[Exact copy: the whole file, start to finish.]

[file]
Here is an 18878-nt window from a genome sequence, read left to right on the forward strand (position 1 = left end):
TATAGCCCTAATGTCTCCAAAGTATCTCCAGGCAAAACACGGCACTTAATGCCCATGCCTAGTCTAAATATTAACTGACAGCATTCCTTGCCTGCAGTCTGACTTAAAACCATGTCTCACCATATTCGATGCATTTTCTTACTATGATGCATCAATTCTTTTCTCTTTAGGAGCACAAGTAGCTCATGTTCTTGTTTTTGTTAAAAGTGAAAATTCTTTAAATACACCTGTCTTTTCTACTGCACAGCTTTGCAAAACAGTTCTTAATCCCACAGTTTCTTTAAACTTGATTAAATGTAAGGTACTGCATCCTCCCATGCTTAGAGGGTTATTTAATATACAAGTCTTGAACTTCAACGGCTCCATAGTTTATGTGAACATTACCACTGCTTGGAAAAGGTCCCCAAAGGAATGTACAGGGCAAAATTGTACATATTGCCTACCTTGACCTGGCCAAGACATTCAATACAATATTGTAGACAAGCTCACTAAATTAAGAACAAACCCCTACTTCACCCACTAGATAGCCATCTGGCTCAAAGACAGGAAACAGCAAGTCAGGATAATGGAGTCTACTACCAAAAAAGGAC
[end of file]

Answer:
Here is an 18878-nt window from a genome sequence, read left to right on the forward strand (position 1 = left end):
TATAGCCCTAATGTCTCCAAAGTATCTCCAGGCAAAACACGGCACTTAATGCCCATGCCTAGTCTAAATATTAACTGACAGCATTCCTTGCCTGCAGTCTGACTTAAAACCATGTCTCACCATATTCGATGCATTTTCTTACTATGATGCATCAATTCTTTTCTCTTTAGGAGCACAAGTAGCTCATGTTCTTGTTTTTGTTAAAAGTGAAAATTCTTTAAATACACCTGTCTTTTCTACTGCACAGCTTTGCAAAACAGTTCTTAATCCCACAGTTTCTTTAAACTTGATTAAATGTAAGGTACTGCATCCTCCCATGCTTAGAGGGTTATTTAATATACAAGTCTTGAACTTCAACGGCTCCATAGTTTATGTGAACATTACCACTGCTTGGAAAAGGTCCCCAAAGGAATGTACAGGGCAAAATTGTACATATTGCCTACCTTGACCTGGCCAAGACATTCAATACAATATTGTAGACAAGCTCACTAAATTAAGAACAAACCCCTACTTCACCCACTAGATAGCCATCTGGCTCAAAGACAGGAAACAGCAAGTCAGGATAATGGAGTCTACTACCAAAAAAGGAC